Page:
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Will Egypt's buffer zone worsen Israel-Hamas friction?

Egypt's plan to clear a buffer zone on its Gaza-Sinai border will oblige Hamas to depend on the crossing points to Israel, a reality that might lead to another round of conflict.
Smoke rises as a house is blown up during a military operation by Egyptian security forces in the Egyptian city of Rafah, near the border with southern Gaza Strip November 3, 2014. Egypt began clearing residents from its border with the Gaza Strip last week to create a buffer zone following some of the worst anti-state violence since President Mohamed Mursi was overthrown last year. REUTERS/Ibraheem Abu Mustafa (GAZA - Tags: POLITICS CIVIL UNREST) - RTR4CMBX

The establishment of a buffer zone that would separate the Gaza Strip from Egypt was the dream the political, security and military echelons in Israel toyed with prior to and in the course of the disengagement from the Gaza Strip in 2005. It was already clear then that the “iron wall” running along the Philadelphi Route — as the border zone was dubbed by the Israel Defense Forces (IDF) — was no longer effective. The border route was time and again breached by the so-called “rats of Gaza,” as the tunnel diggers were labeled.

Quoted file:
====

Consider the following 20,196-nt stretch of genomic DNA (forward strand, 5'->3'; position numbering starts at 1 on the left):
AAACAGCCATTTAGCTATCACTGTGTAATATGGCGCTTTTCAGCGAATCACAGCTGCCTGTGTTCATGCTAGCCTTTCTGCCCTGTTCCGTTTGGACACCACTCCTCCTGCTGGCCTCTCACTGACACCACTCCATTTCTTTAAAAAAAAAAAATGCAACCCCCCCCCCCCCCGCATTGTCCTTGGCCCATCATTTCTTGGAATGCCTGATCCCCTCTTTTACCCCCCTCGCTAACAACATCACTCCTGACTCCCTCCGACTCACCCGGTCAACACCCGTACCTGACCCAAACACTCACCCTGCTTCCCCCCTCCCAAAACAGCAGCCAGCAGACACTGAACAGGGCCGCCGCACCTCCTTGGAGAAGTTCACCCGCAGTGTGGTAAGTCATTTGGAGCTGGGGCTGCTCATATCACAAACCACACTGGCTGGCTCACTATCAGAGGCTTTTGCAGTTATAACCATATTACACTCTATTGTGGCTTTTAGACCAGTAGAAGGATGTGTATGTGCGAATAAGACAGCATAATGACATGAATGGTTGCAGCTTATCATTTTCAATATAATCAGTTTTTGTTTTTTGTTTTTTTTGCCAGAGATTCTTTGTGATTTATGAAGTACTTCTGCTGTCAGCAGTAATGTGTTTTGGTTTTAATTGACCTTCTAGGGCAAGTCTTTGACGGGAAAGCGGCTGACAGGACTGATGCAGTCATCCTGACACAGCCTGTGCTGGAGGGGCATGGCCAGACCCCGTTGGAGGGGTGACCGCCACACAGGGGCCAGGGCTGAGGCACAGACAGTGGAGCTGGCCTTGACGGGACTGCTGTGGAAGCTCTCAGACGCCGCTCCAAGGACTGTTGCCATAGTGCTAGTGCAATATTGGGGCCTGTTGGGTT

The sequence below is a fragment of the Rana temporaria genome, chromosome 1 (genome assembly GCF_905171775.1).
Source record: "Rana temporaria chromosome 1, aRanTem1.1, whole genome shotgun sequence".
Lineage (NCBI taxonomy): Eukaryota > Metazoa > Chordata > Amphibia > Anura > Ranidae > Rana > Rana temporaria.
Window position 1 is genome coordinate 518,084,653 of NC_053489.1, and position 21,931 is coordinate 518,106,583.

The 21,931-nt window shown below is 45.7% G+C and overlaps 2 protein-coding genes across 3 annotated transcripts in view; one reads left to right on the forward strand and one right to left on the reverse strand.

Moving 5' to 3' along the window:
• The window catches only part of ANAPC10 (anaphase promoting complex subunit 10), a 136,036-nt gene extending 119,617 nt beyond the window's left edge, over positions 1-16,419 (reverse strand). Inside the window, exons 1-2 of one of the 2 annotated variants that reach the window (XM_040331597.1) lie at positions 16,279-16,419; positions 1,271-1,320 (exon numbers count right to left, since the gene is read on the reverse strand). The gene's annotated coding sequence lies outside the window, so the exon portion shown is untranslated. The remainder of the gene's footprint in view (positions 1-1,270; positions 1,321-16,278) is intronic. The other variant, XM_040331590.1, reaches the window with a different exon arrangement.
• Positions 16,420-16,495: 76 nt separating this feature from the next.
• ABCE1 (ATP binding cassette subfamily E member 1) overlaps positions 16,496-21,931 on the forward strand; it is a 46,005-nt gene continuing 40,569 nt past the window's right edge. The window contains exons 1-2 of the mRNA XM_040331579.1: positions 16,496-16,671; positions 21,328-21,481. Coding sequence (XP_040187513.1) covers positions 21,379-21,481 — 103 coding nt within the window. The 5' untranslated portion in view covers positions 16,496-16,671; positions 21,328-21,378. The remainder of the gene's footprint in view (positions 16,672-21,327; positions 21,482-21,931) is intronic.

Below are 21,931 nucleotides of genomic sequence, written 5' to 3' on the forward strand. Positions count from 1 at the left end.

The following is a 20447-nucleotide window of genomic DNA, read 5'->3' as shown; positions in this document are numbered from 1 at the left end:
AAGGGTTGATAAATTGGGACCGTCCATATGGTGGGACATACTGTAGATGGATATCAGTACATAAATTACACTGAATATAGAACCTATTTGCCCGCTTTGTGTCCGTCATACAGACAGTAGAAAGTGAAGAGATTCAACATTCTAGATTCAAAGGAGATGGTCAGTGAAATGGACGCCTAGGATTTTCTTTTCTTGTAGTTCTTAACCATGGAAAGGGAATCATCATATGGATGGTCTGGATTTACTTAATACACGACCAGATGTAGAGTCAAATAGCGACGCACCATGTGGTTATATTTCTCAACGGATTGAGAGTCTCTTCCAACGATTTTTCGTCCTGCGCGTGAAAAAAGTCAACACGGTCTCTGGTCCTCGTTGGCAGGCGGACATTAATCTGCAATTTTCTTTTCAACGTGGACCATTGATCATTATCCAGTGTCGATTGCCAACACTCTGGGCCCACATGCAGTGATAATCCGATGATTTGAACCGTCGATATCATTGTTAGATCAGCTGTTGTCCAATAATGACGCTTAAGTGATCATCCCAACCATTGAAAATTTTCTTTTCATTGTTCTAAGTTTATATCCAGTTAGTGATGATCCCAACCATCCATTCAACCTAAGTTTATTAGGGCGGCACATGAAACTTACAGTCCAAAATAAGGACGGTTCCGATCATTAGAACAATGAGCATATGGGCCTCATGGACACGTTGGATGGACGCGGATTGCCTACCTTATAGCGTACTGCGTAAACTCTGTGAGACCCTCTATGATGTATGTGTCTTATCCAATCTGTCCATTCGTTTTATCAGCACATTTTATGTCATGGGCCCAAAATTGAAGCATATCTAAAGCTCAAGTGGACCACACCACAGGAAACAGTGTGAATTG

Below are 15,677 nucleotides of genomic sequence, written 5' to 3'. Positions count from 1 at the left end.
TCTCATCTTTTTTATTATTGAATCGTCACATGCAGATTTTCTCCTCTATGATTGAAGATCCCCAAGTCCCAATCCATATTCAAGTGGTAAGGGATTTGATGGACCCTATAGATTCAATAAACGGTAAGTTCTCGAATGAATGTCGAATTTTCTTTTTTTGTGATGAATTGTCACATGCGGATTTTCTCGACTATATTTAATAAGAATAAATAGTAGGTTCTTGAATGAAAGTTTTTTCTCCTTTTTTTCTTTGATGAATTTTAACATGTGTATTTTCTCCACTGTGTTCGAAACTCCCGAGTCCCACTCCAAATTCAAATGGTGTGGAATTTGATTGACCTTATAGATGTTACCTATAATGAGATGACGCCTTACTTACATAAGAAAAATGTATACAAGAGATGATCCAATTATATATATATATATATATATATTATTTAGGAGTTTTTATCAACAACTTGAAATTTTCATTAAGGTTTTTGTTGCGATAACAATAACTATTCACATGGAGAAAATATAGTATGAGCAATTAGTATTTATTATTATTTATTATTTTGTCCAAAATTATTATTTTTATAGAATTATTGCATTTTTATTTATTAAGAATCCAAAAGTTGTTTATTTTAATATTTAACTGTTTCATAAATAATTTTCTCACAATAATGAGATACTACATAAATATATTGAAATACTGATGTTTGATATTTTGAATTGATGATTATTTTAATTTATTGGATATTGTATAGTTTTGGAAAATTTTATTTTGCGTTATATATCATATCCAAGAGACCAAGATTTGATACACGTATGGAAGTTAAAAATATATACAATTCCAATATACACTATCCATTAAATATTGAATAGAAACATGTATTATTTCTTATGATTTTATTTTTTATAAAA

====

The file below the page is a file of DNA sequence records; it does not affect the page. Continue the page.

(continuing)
At the time, Israel was considering the establishment of a buffer zone. However, the idea has not materialized, mainly because then-Egyptian President Hosni Mubarak refused to cooperate. The IDF had even prepared a contingency plan for the compensation of 300 Palestinian families for the loss of their homes — in respect of the need “to flatten the ground” and “to expand the military freedom of operation,” as they used to laconically explain in the IDF about the need for a zone free of houses along the border with Egypt.

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